Irish Adventure: Belfast, Dublin & the Northwest Counties
We have visited Ireland in 2003 and a more in depth trip in 2004 but had not visited the western portion and Dublin. Knowing the history of the potato famine beginning in 1845, this trip would give both of us a little different perspective then we had had on previous trips. Spending over 4 days in Northern Ireland, we were given an excellent insight into The Troubles between 1968 and 1998. We were not disappointed.
As we have traveled with Overseas Adventure Travel (OAT) twenty-seven times before, we knew what to expect. The trips are designed for travelers and not for tourists. Their itineraries are generally intense with the tour director working in providing full day experiences for the group and when events occur to challenge this goal, they are well trained to adjust and help the guests. For the most part this continued to be the case.
Our Tour Director, Thomas Deasy was a refreshing and appreciated asset on our trip, Irish Adventure: Belfast, Dublin & the Northwest Counties.
Beginning with his initial email message, the phone call before the trip, and our Welcome get-together at the Temple Gate Hotel in Ennis, we knew that Thomas was well organized and prepared for this adventure.
Thomas, a native of southern Ireland, was experienced in world travel, had lived in the United States, and was able to bring the past and the present history of Ireland alive for all of us. His past understandings guiding young people on Irish tours, was a gift as he used his sense of humor to help to bond our group of 16 veteran travelers from the first group meeting.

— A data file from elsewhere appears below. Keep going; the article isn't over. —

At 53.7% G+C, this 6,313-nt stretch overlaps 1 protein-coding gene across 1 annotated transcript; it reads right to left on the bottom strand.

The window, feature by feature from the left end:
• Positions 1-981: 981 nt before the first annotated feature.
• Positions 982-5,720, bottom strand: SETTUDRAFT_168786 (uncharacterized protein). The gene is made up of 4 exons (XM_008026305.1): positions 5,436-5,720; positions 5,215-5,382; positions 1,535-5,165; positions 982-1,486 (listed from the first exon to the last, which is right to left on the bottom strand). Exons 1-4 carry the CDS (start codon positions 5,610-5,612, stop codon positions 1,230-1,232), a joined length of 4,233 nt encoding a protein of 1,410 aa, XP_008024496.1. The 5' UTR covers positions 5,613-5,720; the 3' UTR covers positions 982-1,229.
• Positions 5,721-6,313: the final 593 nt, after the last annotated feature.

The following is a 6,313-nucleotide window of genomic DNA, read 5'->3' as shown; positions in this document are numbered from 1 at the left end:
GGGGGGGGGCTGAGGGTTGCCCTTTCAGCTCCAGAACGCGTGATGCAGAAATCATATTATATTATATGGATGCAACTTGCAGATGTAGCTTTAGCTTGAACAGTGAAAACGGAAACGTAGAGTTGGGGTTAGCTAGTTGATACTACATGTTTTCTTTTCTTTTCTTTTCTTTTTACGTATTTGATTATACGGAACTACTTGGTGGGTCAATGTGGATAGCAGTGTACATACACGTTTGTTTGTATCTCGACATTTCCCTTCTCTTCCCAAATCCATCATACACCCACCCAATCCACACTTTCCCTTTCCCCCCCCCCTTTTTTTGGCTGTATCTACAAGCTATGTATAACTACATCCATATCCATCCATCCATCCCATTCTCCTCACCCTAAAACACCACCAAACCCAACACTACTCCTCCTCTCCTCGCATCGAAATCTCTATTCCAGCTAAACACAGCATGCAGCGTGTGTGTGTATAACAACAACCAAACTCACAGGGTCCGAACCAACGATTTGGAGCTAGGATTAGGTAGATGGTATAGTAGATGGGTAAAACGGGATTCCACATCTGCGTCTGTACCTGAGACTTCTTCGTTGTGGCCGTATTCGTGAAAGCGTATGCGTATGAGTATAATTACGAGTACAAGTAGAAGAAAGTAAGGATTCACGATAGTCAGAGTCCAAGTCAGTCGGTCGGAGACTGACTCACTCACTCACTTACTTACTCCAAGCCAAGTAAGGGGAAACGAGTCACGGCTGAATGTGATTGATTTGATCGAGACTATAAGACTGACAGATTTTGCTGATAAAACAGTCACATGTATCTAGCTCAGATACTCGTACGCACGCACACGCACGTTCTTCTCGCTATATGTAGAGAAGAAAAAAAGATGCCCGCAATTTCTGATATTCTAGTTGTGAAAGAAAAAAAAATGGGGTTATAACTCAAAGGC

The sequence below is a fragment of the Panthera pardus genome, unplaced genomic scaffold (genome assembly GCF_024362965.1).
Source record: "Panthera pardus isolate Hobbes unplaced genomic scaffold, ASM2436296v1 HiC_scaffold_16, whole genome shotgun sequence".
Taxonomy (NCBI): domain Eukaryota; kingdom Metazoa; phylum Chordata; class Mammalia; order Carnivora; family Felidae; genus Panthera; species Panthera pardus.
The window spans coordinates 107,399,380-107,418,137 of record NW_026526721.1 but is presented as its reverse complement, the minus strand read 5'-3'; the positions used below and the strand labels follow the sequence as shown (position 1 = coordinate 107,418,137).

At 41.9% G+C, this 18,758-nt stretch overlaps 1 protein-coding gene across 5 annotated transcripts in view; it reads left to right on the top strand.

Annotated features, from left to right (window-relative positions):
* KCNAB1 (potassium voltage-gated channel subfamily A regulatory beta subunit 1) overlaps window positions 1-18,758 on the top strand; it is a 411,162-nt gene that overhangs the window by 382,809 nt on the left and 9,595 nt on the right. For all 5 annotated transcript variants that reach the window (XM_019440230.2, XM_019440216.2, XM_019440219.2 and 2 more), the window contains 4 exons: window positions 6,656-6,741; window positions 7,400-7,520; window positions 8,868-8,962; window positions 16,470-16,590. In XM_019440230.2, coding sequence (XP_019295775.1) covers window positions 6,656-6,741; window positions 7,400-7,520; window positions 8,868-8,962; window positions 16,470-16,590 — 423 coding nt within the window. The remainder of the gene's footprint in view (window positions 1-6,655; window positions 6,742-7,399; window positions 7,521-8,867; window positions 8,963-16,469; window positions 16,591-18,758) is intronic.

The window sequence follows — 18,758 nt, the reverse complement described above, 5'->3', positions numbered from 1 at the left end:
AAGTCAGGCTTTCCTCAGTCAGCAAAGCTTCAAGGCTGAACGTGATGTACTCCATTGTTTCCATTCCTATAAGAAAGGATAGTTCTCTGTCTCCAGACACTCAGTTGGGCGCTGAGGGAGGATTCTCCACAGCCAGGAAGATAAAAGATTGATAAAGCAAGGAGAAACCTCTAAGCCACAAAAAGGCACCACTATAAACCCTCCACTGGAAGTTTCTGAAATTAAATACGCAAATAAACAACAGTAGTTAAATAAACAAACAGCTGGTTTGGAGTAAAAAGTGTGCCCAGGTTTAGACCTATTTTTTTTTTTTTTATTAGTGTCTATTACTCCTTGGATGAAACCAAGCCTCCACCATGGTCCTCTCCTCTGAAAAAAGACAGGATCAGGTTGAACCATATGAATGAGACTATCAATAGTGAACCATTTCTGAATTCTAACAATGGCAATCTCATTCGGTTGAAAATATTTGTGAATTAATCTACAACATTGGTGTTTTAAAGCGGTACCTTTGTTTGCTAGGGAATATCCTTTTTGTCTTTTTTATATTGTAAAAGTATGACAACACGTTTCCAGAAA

Thomas kept the bus lectures interesting and did not over-talk any of the “History According to Thomas” discussions that began our travel days on the bus. Along with Richard our driver, they worked together to bring stories and humor as we learned more about the Emerald Isle.
Many of us had been to Ireland so Thomas tried to introduce us to the people of the country including John Custy and his young musicians, Tadhg, the hurling coach, Tom Killary and his sheep dog Silvy, and the three gentlemen from the Felons Club in Belfast.
We have known that the reason Ireland was so lush and green was the frequent rains. We encountered many rainy days, but Thomas kept us positive and reminded us that seldom did it rain all day. As luck would have it, we had rain when on the bus, but the minute we got off, the rain ended allowing for a delightful excursion.
When we were on the Causeway Coastal Route the winds picked up and we were in a gusty storm. Because we had an early departure, we were able to cross the Carrick-A-Rede Rope Bridge just before the Rangers closed it.
Not as lucky with the Giant’s Causeway, the power was out and the park was closed. Thomas knew that this activity was a special one on the itinerary; he managed to rebook our reservations and the next day. Electricity or not, we were able to visit this geological wonder. Timing is everything and Thomas was able to monitor the weather and adjust our schedules.
Following the OAT itinerary, but embellishing the day’s activities, we had less free time or at leisure afternoons because Thomas kept us busy and engaged. There was little time dedicated to shopping as we have had in previous trips. This was a good thing as the group members as a whole were not shoppers.
Due to recent past experiences we had almost decided that OAT no longer fit our priorities for active, unique, and energetic travel. Because of Thomas and his professionalism, knowledge, and enthusiasm, we may consider another adventure with the company that we have known and appreciated in the past.